Monday, March 25, 2013

The happiest - and saddest - day for the novel writer

SACRAMENTO, Calif., USA - Until today, I have always had trouble understanding why some novels go on and on and on, long after most readers are ready for, well, The End.

When I started drafting The Fracking War in November, I thought I would never see The End.

But as I am tinkering with the final chapters (and likely an epilog), I can see why a novelist might want to simply keep writing.

All of these characters, scenarios, adventures, love triangles, disasters and triumphs that have been such a huge part of the writer's life for months come to a crashing end.

It reminds me of reading a really good novel. You know the kind, you want to book to just go on and on. The same thing happens to me with movies. Now that I am about to bid adieu to the 20 or so main folks in The Fracking War, it's like sailing away, leaving old friends at the dock.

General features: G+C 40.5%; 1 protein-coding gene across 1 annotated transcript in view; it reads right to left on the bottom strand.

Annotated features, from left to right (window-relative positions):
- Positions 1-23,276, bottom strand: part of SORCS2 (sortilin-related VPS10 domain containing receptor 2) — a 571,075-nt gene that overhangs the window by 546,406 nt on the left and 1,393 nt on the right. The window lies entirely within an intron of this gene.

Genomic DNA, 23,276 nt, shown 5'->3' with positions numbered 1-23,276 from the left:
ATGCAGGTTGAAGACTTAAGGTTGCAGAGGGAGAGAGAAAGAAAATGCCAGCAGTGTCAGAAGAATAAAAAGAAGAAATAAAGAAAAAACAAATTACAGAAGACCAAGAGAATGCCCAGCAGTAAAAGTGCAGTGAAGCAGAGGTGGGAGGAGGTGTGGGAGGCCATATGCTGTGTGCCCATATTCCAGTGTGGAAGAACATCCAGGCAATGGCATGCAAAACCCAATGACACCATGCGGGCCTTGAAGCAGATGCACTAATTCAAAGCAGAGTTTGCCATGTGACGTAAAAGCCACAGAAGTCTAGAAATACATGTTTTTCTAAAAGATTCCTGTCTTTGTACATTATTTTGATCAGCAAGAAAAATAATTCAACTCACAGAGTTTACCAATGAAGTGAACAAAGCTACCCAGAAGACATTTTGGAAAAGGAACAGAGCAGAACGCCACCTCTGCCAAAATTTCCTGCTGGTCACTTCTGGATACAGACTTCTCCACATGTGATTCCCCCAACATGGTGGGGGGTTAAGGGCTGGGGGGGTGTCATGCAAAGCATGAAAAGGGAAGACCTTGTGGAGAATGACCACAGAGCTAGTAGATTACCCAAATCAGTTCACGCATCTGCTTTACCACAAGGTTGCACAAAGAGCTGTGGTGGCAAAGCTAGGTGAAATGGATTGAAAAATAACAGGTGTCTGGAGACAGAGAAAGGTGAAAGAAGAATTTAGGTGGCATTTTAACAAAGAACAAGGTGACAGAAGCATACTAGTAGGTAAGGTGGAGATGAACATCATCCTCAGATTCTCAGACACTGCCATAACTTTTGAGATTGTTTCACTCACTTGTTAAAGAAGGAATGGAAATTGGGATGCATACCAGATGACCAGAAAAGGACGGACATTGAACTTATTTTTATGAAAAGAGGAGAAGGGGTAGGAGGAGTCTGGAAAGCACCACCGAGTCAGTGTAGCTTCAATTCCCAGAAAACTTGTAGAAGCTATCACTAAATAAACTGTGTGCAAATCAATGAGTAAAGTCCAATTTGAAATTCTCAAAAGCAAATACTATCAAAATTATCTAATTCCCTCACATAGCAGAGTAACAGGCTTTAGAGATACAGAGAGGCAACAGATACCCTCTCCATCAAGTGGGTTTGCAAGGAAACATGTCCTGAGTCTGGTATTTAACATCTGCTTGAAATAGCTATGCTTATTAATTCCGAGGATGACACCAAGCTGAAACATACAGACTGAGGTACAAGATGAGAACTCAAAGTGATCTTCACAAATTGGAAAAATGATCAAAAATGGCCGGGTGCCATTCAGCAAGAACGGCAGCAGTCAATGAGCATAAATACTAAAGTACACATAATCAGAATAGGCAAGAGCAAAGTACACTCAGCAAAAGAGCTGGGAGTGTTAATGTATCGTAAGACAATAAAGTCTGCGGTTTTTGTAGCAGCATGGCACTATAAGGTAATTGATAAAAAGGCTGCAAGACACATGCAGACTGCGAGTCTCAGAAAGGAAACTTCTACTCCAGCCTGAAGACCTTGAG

I took a first run at the final two chapters today, and both need significant tinkering to make them as close to perfect as possible. In other chapters, well, it was clear that any questions or oddities could be simply handled down the line. Need to resolve an issue? Add that to the chapter notes for Thursday.

Now it all has to be tied up - as neatly as anything in real life is tied up. Perhaps it needs to be tied up even more neatly. The fate of  characters can't be left dangling.

The next time one of these blogs is written, I hope to say that the draft of The Fracking War is completed and will be facing an author edit.

If I don't, it's because I just couldn't say goodbye.